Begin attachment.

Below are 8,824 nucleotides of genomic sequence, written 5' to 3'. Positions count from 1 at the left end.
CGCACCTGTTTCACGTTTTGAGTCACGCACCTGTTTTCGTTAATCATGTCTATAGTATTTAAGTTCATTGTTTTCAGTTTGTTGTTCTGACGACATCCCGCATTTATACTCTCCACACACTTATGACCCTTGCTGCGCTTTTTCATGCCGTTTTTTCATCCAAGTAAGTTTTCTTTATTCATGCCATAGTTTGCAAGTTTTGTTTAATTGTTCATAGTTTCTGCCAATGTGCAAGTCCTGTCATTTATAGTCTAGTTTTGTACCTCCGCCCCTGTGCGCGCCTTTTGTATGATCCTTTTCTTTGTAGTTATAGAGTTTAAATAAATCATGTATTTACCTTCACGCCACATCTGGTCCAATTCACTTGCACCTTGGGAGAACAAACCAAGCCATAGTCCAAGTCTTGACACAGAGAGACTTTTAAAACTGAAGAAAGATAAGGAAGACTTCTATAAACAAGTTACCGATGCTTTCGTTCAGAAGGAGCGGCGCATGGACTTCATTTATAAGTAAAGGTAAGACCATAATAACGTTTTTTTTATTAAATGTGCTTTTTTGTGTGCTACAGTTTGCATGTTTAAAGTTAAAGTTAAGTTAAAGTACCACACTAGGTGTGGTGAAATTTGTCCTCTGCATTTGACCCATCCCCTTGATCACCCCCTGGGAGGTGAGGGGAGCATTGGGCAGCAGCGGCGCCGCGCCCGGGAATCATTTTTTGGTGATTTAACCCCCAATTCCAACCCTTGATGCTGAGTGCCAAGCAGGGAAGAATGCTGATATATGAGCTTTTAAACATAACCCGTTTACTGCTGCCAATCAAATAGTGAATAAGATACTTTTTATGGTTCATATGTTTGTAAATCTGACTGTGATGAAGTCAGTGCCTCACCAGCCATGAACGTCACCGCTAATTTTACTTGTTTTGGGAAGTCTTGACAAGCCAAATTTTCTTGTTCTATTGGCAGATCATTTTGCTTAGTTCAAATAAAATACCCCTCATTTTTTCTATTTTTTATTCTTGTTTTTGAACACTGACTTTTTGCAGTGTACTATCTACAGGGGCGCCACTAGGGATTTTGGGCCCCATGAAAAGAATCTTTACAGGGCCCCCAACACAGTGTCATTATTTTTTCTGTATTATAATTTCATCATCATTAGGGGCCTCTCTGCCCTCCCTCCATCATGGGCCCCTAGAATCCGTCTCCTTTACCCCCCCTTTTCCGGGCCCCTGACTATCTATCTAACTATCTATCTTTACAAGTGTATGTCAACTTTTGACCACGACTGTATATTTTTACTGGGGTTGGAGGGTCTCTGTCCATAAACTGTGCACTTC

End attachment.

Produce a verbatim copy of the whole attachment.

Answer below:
Below are 8,824 nucleotides of genomic sequence, written 5' to 3'. Positions count from 1 at the left end.
CGCACCTGTTTCACGTTTTGAGTCACGCACCTGTTTTCGTTAATCATGTCTATAGTATTTAAGTTCATTGTTTTCAGTTTGTTGTTCTGACGACATCCCGCATTTATACTCTCCACACACTTATGACCCTTGCTGCGCTTTTTCATGCCGTTTTTTCATCCAAGTAAGTTTTCTTTATTCATGCCATAGTTTGCAAGTTTTGTTTAATTGTTCATAGTTTCTGCCAATGTGCAAGTCCTGTCATTTATAGTCTAGTTTTGTACCTCCGCCCCTGTGCGCGCCTTTTGTATGATCCTTTTCTTTGTAGTTATAGAGTTTAAATAAATCATGTATTTACCTTCACGCCACATCTGGTCCAATTCACTTGCACCTTGGGAGAACAAACCAAGCCATAGTCCAAGTCTTGACACAGAGAGACTTTTAAAACTGAAGAAAGATAAGGAAGACTTCTATAAACAAGTTACCGATGCTTTCGTTCAGAAGGAGCGGCGCATGGACTTCATTTATAAGTAAAGGTAAGACCATAATAACGTTTTTTTTATTAAATGTGCTTTTTTGTGTGCTACAGTTTGCATGTTTAAAGTTAAAGTTAAGTTAAAGTACCACACTAGGTGTGGTGAAATTTGTCCTCTGCATTTGACCCATCCCCTTGATCACCCCCTGGGAGGTGAGGGGAGCATTGGGCAGCAGCGGCGCCGCGCCCGGGAATCATTTTTTGGTGATTTAACCCCCAATTCCAACCCTTGATGCTGAGTGCCAAGCAGGGAAGAATGCTGATATATGAGCTTTTAAACATAACCCGTTTACTGCTGCCAATCAAATAGTGAATAAGATACTTTTTATGGTTCATATGTTTGTAAATCTGACTGTGATGAAGTCAGTGCCTCACCAGCCATGAACGTCACCGCTAATTTTACTTGTTTTGGGAAGTCTTGACAAGCCAAATTTTCTTGTTCTATTGGCAGATCATTTTGCTTAGTTCAAATAAAATACCCCTCATTTTTTCTATTTTTTATTCTTGTTTTTGAACACTGACTTTTTGCAGTGTACTATCTACAGGGGCGCCACTAGGGATTTTGGGCCCCATGAAAAGAATCTTTACAGGGCCCCCAACACAGTGTCATTATTTTTTCTGTATTATAATTTCATCATCATTAGGGGCCTCTCTGCCCTCCCTCCATCATGGGCCCCTAGAATCCGTCTCCTTTACCCCCCCTTTTCCGGGCCCCTGACTATCTATCTAACTATCTATCTTTACAAGTGTATGTCAACTTTTGACCACGACTGTATATTTTTACTGGGGTTGGAGGGTCTCTGTCCATAAACTGTGCACTTC